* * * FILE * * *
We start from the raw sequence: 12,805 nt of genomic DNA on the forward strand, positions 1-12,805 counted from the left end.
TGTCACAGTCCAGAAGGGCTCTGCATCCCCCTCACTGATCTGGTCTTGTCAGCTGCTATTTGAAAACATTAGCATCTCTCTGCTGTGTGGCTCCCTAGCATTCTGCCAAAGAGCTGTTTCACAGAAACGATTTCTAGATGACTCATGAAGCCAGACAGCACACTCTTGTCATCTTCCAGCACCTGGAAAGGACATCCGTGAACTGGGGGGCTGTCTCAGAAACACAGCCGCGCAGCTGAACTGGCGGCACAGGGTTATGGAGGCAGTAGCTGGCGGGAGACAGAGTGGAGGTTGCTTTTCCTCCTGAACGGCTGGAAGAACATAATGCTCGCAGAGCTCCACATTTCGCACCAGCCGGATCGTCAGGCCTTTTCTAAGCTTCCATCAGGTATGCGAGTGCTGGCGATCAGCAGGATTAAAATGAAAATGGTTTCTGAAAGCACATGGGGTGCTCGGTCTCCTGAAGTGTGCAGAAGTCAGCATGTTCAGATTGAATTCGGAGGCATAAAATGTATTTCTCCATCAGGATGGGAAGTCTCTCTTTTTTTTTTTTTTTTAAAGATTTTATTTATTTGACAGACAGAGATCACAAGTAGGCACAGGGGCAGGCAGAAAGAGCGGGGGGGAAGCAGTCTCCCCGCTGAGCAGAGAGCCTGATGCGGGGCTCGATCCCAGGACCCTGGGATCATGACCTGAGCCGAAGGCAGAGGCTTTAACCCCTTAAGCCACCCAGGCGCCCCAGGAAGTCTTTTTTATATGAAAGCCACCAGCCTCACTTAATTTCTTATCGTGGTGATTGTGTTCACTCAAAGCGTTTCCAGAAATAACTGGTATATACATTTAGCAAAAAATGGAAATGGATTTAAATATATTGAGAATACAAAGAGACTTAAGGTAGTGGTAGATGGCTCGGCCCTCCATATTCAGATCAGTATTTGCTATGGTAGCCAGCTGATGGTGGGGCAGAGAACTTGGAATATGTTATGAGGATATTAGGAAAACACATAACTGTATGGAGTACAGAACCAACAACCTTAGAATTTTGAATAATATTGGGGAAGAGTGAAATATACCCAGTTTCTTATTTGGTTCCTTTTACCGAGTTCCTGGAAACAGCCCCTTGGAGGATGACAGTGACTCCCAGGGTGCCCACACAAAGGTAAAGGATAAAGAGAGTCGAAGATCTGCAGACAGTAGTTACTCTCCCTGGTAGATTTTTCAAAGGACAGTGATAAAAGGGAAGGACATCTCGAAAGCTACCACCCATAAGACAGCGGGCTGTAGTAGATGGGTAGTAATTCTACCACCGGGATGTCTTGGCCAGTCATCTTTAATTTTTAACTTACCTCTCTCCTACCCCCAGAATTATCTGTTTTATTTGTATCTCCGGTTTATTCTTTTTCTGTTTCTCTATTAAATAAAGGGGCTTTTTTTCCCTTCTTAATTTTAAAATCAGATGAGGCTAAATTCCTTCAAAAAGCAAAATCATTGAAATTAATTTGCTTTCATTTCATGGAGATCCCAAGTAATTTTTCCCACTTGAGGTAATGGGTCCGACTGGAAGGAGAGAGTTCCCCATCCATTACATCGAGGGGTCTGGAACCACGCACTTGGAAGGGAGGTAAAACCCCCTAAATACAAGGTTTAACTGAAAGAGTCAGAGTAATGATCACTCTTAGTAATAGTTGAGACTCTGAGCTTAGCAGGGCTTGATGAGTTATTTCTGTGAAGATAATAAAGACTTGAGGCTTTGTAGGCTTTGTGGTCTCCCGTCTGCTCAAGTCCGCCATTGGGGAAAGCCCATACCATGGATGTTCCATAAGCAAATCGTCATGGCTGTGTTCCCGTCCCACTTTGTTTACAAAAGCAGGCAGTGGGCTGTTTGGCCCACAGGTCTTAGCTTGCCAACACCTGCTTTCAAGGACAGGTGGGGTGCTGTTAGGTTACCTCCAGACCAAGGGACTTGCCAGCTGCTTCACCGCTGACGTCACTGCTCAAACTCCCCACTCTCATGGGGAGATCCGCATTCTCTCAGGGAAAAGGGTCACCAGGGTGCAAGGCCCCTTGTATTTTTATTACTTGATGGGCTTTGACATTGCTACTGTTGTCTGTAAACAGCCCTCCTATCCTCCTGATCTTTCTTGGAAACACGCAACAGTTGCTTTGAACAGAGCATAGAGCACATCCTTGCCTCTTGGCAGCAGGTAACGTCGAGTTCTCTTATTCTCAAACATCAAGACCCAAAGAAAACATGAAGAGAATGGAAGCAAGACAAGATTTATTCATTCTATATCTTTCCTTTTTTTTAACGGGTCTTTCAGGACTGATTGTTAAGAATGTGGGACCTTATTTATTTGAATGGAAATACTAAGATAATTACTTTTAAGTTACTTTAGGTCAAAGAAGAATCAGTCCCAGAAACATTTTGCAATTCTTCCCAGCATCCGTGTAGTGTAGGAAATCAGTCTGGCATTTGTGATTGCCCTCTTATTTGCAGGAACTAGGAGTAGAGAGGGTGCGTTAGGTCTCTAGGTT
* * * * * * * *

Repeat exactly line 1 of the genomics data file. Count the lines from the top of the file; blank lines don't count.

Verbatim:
We start from the raw sequence: 12,805 nt of genomic DNA on the forward strand, positions 1-12,805 counted from the left end.